Bali is changing.


I’ve been coming here for 12 years since starting Betty Belts in 2003 and haven’t seen a more rapid metamorphosis, well,…  ever. Not that things aren’t changing rapidly at home, but it somehow seems more obvious here. And, honestly, as exciting as it is, I find it a bit sad.

Today we visited a surf break we’ve been coming to for many years that was a lonely and beautiful wave paradise for a long time. I arrived and saw the large crowd in the water, the vendors, the cars all lined up along the road… it had become a global surf destination. I was so saddened by the transformation that had taken place, that I lost all desire to paddle out. Just an example of what this looks like: we heard stories of surf guides from down the coast brazenly bringing hordes of surf tourists to the spot. Some of them charge their clients based on wave count, which they would help them obtain by often aggressive methods in the lineup. The friction has been ongoing, police needed to be involved and the result is that the locals have implemented a policy of Locals Only Sundays which seems like it’s going to work.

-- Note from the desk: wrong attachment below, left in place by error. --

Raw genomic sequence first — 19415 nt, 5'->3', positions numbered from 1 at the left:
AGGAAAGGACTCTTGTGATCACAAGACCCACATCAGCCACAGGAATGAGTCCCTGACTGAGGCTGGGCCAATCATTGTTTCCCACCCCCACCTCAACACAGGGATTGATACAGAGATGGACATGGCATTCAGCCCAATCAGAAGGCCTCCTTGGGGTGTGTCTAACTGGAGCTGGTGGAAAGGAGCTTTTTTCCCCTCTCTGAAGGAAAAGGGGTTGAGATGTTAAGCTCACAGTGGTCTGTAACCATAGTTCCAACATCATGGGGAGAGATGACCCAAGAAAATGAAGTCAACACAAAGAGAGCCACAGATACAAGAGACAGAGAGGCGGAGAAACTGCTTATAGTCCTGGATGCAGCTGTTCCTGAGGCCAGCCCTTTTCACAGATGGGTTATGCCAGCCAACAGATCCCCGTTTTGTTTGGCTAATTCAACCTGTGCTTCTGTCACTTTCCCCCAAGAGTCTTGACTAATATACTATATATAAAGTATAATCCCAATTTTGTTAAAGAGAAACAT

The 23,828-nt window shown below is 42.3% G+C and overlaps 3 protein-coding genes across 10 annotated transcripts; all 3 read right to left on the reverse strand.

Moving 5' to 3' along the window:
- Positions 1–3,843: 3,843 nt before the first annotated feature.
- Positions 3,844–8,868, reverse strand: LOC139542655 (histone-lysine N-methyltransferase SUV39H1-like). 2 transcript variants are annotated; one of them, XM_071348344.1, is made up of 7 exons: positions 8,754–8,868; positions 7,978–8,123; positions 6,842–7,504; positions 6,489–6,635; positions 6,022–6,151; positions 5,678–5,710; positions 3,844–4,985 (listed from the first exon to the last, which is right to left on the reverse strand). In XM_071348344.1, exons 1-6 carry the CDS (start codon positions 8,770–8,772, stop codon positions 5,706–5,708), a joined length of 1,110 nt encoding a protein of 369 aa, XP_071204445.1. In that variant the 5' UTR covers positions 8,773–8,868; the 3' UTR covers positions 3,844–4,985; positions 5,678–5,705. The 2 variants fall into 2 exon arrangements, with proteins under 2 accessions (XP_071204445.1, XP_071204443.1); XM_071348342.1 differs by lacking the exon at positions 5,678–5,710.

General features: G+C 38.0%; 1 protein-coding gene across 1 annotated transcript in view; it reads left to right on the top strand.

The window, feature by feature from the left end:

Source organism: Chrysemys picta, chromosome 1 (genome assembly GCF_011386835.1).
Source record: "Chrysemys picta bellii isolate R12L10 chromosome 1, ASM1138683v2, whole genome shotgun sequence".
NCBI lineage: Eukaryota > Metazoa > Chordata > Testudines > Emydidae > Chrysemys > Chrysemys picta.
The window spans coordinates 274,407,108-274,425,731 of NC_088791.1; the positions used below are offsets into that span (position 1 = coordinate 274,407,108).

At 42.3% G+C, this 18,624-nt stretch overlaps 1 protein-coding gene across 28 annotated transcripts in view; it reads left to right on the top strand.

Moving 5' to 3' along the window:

Property values are skyrocketing at an unsustainable rate for the Balinese as people from around the world attempt to snatch up their own piece of paradise.

But Bali continues to enchant. If you know where to look. The smiles don’t come as readily as they used to… there is a certain amount of uneasiness that seems to exist now, and it wasn’t there before, not like this. The unique culture here that is rooted in gratitude is the framework that holds it all together, and makes for a type of spiritual sustainability.

Don’t let go, Bali. Please, don’t let go.

Here is the first video clip David put together for this trip with music from friends we met along the way here, Markus and Adina.  More to come.